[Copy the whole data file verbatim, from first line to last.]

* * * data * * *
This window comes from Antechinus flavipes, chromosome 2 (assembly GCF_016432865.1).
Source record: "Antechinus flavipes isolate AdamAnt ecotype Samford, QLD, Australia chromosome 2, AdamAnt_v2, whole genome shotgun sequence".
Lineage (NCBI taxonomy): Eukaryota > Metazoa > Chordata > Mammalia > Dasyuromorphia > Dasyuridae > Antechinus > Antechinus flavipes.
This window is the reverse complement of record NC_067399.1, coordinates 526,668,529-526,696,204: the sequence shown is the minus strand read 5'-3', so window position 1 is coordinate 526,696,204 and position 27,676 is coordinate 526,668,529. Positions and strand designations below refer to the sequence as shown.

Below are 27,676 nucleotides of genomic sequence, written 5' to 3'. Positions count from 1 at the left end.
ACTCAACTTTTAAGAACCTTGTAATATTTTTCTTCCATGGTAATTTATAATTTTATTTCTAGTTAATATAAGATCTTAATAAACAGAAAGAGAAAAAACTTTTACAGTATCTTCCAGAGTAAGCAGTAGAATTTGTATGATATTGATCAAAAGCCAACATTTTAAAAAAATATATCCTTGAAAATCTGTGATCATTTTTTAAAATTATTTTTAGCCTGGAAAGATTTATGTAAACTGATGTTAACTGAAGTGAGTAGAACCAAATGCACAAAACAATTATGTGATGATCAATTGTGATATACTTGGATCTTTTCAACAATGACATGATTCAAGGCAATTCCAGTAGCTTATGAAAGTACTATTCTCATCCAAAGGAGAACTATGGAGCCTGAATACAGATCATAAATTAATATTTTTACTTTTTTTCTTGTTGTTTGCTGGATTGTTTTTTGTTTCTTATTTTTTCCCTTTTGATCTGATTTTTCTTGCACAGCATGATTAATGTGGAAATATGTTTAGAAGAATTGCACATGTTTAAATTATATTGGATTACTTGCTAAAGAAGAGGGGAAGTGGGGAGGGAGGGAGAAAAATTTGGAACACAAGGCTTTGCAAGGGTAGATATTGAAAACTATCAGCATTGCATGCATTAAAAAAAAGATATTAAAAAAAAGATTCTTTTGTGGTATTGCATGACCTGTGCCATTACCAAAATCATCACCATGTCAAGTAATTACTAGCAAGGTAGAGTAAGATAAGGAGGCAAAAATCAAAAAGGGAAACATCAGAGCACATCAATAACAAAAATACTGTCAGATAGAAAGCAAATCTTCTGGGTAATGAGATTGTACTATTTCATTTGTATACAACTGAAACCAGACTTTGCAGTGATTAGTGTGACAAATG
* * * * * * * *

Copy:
This window comes from Antechinus flavipes, chromosome 2 (assembly GCF_016432865.1).
Source record: "Antechinus flavipes isolate AdamAnt ecotype Samford, QLD, Australia chromosome 2, AdamAnt_v2, whole genome shotgun sequence".
Lineage (NCBI taxonomy): Eukaryota > Metazoa > Chordata > Mammalia > Dasyuromorphia > Dasyuridae > Antechinus > Antechinus flavipes.
This window is the reverse complement of record NC_067399.1, coordinates 526,668,529-526,696,204: the sequence shown is the minus strand read 5'-3', so window position 1 is coordinate 526,696,204 and position 27,676 is coordinate 526,668,529. Positions and strand designations below refer to the sequence as shown.

Below are 27,676 nucleotides of genomic sequence, written 5' to 3'. Positions count from 1 at the left end.
ACTCAACTTTTAAGAACCTTGTAATATTTTTCTTCCATGGTAATTTATAATTTTATTTCTAGTTAATATAAGATCTTAATAAACAGAAAGAGAAAAAACTTTTACAGTATCTTCCAGAGTAAGCAGTAGAATTTGTATGATATTGATCAAAAGCCAACATTTTAAAAAAATATATCCTTGAAAATCTGTGATCATTTTTTAAAATTATTTTTAGCCTGGAAAGATTTATGTAAACTGATGTTAACTGAAGTGAGTAGAACCAAATGCACAAAACAATTATGTGATGATCAATTGTGATATACTTGGATCTTTTCAACAATGACATGATTCAAGGCAATTCCAGTAGCTTATGAAAGTACTATTCTCATCCAAAGGAGAACTATGGAGCCTGAATACAGATCATAAATTAATATTTTTACTTTTTTTCTTGTTGTTTGCTGGATTGTTTTTTGTTTCTTATTTTTTCCCTTTTGATCTGATTTTTCTTGCACAGCATGATTAATGTGGAAATATGTTTAGAAGAATTGCACATGTTTAAATTATATTGGATTACTTGCTAAAGAAGAGGGGAAGTGGGGAGGGAGGGAGAAAAATTTGGAACACAAGGCTTTGCAAGGGTAGATATTGAAAACTATCAGCATTGCATGCATTAAAAAAAAGATATTAAAAAAAAGATTCTTTTGTGGTATTGCATGACCTGTGCCATTACCAAAATCATCACCATGTCAAGTAATTACTAGCAAGGTAGAGTAAGATAAGGAGGCAAAAATCAAAAAGGGAAACATCAGAGCACATCAATAACAAAAATACTGTCAGATAGAAAGCAAATCTTCTGGGTAATGAGATTGTACTATTTCATTTGTATACAACTGAAACCAGACTTTGCAGTGATTAGTGTGACAAATG